Julie as Celine wore a long, casual, spag-strapped dress with a plain shirt underneath - which is sooo markedly '90s too. She even threw over that ratty-looking, button-down long-sleeved plaid shirt a la Seattle grunge band that wouldn't normally go with a dress.

Image from here.

It looks ludicrous now, but that actually used to make sense. That's how we used to dress, and yes, that was absolutely cool. It is now considered ugly to wear a shirt under a sleeveless dress because the in thing is to show off your shoulders. And to wear a plaid dishtowel is a crime.

[SPOiLERS HERE] Sometime during their all-night conversation in Sunrise, Celine and Jesse agreed to preserve the mystery of their chance encounter by not keeping in touch. But then they seemed to have developed some sort of attraction, and at the very last moment, just before Celine's train departed, each of them confessed that they wanted to see the other again. I don't know how or why anyone in a similar situation would not consider getting the other's phone number. Instead they came up with a not-so-simple plan of meeting again the next year. Naturally, that open-ended goodbye was more romantic and mysterious - and gave a premise for a sequel. The sequel in turn fed on the heartbreak of the second date that didn't happen.

I was thinking that if that first movie was set in 2010, that whole conundrum could be more easily avoided with today's social networking sites. If Jesse didn't have time to produce a pen and paper to get her number, Celine could have just given Jesse her last name and said in her cute little French accent, "Search for me in FB, s'il vous plait," and there, problem solved. It would have then been easier to give each other a chance. But of course there wouldn't be anything tortured and dramatic enough for a second movie, hahaha.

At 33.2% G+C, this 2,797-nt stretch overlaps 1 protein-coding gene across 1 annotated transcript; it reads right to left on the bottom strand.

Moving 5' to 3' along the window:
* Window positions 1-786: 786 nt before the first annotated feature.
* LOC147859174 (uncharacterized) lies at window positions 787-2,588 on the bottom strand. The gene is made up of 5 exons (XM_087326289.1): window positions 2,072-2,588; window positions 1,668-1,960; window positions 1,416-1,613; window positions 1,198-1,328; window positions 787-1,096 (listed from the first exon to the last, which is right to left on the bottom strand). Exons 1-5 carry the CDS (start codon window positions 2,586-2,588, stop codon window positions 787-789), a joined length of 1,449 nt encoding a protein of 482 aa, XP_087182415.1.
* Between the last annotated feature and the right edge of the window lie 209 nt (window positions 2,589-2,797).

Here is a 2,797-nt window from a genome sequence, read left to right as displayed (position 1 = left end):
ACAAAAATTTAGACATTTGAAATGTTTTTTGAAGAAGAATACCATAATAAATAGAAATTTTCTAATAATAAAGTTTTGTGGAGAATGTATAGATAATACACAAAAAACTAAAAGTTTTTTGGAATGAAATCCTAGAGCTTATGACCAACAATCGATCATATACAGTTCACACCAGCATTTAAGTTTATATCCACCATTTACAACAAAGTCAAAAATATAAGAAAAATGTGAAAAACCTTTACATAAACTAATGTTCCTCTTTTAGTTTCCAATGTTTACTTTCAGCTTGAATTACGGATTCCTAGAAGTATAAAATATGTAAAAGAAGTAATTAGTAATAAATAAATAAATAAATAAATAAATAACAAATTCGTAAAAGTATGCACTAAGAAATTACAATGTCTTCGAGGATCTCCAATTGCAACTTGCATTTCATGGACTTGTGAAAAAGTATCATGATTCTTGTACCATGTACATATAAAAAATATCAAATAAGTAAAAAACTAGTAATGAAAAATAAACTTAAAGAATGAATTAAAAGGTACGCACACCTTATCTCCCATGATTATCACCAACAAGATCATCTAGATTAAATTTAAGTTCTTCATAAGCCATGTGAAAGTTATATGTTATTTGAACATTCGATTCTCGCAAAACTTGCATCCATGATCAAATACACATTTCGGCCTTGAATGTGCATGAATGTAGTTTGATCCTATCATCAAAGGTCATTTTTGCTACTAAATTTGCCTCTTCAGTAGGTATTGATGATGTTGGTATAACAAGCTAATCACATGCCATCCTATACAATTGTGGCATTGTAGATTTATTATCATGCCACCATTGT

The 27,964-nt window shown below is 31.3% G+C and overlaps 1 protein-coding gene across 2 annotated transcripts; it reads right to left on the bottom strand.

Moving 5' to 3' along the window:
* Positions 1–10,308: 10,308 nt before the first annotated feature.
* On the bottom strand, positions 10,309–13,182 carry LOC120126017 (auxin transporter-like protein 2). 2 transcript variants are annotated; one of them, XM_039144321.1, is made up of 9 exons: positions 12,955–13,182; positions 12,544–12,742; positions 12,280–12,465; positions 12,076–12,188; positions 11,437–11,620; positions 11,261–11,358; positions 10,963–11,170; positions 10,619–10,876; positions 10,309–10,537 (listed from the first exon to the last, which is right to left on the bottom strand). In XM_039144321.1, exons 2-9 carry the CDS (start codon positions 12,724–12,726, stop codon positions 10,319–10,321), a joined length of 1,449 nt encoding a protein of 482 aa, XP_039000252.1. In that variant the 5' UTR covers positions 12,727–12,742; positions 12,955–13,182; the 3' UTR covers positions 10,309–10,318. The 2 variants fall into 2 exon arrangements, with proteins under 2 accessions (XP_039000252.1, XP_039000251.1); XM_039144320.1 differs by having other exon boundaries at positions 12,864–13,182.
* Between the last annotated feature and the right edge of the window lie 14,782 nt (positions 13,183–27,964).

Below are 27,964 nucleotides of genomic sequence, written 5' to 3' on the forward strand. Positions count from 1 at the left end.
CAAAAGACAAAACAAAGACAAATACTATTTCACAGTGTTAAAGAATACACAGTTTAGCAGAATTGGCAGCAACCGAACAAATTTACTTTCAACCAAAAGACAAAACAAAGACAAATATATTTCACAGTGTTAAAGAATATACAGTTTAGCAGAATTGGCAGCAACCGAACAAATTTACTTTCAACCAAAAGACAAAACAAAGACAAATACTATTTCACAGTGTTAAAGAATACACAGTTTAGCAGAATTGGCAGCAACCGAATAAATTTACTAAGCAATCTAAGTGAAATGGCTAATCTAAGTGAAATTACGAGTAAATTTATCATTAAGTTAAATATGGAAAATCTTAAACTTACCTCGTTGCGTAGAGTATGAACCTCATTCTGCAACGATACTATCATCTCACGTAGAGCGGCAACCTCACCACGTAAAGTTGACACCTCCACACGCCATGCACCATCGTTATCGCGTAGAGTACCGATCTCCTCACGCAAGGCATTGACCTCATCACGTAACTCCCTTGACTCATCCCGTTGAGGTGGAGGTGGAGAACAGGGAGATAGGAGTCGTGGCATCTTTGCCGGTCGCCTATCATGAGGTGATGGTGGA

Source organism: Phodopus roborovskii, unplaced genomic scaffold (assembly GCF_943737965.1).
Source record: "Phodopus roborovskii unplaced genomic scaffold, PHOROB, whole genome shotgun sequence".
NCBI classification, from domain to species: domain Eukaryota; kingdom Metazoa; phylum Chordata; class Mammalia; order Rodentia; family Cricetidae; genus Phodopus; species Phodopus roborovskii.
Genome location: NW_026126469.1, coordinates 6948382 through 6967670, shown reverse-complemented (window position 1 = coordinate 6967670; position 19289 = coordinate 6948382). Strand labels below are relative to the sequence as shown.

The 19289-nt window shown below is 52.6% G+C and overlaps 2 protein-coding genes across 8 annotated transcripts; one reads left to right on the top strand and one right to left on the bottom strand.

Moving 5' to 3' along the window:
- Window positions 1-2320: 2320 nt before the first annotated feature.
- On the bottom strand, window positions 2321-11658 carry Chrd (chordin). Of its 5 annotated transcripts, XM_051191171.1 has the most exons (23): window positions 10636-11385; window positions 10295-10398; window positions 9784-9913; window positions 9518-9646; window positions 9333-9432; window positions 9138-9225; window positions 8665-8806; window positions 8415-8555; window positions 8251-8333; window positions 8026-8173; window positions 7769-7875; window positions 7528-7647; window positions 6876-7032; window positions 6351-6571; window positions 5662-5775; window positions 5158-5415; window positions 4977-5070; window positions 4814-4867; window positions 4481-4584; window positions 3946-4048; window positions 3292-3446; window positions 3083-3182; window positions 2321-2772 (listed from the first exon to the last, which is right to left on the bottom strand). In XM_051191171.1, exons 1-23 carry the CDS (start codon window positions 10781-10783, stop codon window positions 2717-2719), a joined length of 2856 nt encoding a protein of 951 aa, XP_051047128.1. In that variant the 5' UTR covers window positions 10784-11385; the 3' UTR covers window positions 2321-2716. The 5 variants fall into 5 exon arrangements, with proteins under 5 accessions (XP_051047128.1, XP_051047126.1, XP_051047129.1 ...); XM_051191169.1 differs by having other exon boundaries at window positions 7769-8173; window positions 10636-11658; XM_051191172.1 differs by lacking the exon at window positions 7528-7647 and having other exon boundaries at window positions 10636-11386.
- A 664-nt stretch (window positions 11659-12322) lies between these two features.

I know some real people who have used FB to find the one that got away, or an ex from an abruptly-ended relationship - not really to try date again, but mostly just to get some closure, apologize, forgive, explain what really happened and so on. Wait ... coming to think of it, I do know a guy who tried to have a long distance relationship with the one who got away, relying on FB to contact her. Like Jesse and Celine's, it was a last-minute thing that sparked just before the girl had to move to another continent. It didn't work out, but at least they don't have to grow old suffering those what ifs, because they were actually able to give each other a try.

Anyway. I don't really know how to wrap this entry up, so lemme just end with this:

The not-so-moral lessons of this story are:
  • Have a Facebook account because that's how people connect these days. If you don't have time to get a person's number, a last name may do fine unless it's a really common name.
  • Take good care of your body because you may not be half as cute as you were when you were a young adult.
  • Don't fall in love with random beautiful people in a train crossing Europe because it will end up in heartbreak.
  • Do grab your opportunities as they come by because they may not happen again until after nine years, and by then it may be wrong for you to.